Dare to Lead: Book Overview and Takeaways

This article is an excerpt from the Shortform book guide to "Leadership Is Language" by L. David Marquet. Shortform has the world's best summaries and analyses of books you should be reading.

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What’s the problem with the traditional language leaders use? Why is the relationship between leadership and good communication so important?

The language you use to speak to your employees is crucial. If you’re speaking to them in a way that minimizes or silences them, then you won’t have a functioning team that will help you on the path to success.

Keep reading to learn why leadership and communication are more important now than ever.

The Language That Leaders Use Is Outdated

According to L. David Marquet’s book Leadership Is Language, the way many leaders speak and many modern workplaces function is based on the leadership and communication model developed during the early 1900s—one that prioritized maximizing output from workers and maintaining strict control over all decisions and operations. In the fast-evolving digital age, however, organizations achieve success not through efficiency, but through adaptability, learning, and innovation. This means that rather than silence workers, leaders must now use language that encourages them to speak up.

Benefits and Drawbacks of the Autocratic Leadership Style

The traditional leadership model that Marquet discusses is often referred to as an autocratic leadership style, one of three styles defined by a psychologist in the 1930s. Autocratic leadership is a key part of classical management theory, which argues that leaders don’t need to consult subordinates when making decisions. As a result, employees can often feel ignored and experience low morale.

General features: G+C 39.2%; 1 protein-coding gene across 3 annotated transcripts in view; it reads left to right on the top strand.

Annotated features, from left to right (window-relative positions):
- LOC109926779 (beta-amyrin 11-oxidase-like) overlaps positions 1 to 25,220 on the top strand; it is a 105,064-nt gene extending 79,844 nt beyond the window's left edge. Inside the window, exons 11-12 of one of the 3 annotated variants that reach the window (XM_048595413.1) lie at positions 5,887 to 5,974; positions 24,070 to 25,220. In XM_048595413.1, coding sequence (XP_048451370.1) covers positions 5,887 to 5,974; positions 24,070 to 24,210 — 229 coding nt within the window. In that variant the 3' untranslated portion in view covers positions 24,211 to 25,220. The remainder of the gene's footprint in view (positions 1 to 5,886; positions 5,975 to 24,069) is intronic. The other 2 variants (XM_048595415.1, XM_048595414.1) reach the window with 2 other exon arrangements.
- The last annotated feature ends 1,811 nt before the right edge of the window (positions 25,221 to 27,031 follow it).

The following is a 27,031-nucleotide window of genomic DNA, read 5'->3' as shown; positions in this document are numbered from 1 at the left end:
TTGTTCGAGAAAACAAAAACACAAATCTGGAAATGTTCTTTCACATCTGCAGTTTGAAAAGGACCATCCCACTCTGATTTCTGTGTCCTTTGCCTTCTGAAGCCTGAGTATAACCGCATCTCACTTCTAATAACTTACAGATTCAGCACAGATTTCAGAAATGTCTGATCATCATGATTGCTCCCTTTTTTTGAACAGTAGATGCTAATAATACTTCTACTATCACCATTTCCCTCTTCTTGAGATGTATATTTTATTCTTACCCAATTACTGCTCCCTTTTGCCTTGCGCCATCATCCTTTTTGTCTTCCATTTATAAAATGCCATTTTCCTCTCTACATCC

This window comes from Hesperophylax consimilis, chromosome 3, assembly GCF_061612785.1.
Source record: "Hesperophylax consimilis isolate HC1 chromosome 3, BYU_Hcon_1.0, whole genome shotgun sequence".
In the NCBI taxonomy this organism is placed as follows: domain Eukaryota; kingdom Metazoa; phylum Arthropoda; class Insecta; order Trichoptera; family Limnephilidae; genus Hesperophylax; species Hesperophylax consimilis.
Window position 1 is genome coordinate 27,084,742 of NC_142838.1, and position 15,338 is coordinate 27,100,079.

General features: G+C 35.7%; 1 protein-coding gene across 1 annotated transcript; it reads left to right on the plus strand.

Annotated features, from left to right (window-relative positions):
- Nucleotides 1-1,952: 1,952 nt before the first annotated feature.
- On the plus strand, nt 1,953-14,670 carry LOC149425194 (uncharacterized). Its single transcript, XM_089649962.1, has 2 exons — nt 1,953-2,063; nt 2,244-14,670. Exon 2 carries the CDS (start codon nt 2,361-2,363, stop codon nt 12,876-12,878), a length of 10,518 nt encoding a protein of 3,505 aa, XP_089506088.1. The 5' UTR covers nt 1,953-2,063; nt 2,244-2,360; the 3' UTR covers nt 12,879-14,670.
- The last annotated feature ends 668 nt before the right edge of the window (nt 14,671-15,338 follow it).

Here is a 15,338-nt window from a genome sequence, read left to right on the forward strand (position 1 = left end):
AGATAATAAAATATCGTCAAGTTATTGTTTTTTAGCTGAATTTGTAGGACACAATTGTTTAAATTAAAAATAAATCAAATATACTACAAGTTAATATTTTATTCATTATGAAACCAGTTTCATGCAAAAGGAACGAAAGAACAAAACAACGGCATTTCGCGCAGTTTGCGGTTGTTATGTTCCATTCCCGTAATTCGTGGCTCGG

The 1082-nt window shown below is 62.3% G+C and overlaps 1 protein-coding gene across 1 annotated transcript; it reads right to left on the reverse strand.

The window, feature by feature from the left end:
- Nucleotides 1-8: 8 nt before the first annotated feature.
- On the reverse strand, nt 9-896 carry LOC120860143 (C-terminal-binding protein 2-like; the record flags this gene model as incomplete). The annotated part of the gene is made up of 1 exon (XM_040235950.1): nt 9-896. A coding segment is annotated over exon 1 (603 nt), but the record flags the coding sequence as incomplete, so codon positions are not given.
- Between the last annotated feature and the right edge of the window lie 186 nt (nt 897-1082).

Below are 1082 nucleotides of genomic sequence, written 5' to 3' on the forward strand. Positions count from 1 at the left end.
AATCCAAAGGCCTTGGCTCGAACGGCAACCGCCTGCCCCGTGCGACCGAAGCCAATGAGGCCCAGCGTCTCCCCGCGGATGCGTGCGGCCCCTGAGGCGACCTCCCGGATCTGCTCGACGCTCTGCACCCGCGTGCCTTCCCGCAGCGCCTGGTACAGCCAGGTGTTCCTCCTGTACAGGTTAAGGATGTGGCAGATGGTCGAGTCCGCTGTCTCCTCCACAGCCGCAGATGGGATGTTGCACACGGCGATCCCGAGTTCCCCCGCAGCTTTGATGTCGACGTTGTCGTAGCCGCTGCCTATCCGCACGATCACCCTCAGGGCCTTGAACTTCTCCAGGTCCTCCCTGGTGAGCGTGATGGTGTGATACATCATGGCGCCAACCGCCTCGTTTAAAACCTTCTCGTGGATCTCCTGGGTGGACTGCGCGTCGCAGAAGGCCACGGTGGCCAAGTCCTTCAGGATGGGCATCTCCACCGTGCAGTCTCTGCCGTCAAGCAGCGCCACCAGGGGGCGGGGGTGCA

While, as Marquet notes, this leadership style has become increasingly obsolete, others point out that autocratic leadership still has some benefits. In Primal Leadership, Daniel Goleman argues that, as long as leaders are emotionally intelligent, their autocratic style can help group members feel connected and emotionally in sync during high-stress situations. Based on Goleman’s insights, you could consider adapting your leadership style depending on the situation: In urgent, high-stress situations, you may lean toward an autocratic style, while in normal situations, you might default to Marquet’s advice and invite your employees to be innovative and vocalize their opinions.

Traditional Work Divisions Lead to Poor Decision-Making

According to Marquet, the traditional leadership model divides people into thinkers (managers who make decisions) and executors (workers who follow their commands). Today, often without being aware of it, leaders still use language that discourages workers from offering suggestions, questioning decisions, or raising concerns. Silencing workers, however, results in bad decisions. When one person is in charge of decision-making and others feel uncomfortable challenging them, organizations allow bad decisions to play out.

(Shortform note: In Rebel Ideas, Matthew Syed elaborates on why organizations shouldn’t exclude people from decision-making: Groups are more intelligent than individuals, particularly those that are cognitively diverse. A cognitively diverse group is made up of members with different perspectives and expertise, which gives them greater collective knowledge. Together, group members can avoid blindspots and solve problems faster and better than individuals because they can analyze problems from more angles. When you get your entire team involved in decision-making, you can improve your team’s cognitive diversity and ability to make intelligent decisions.)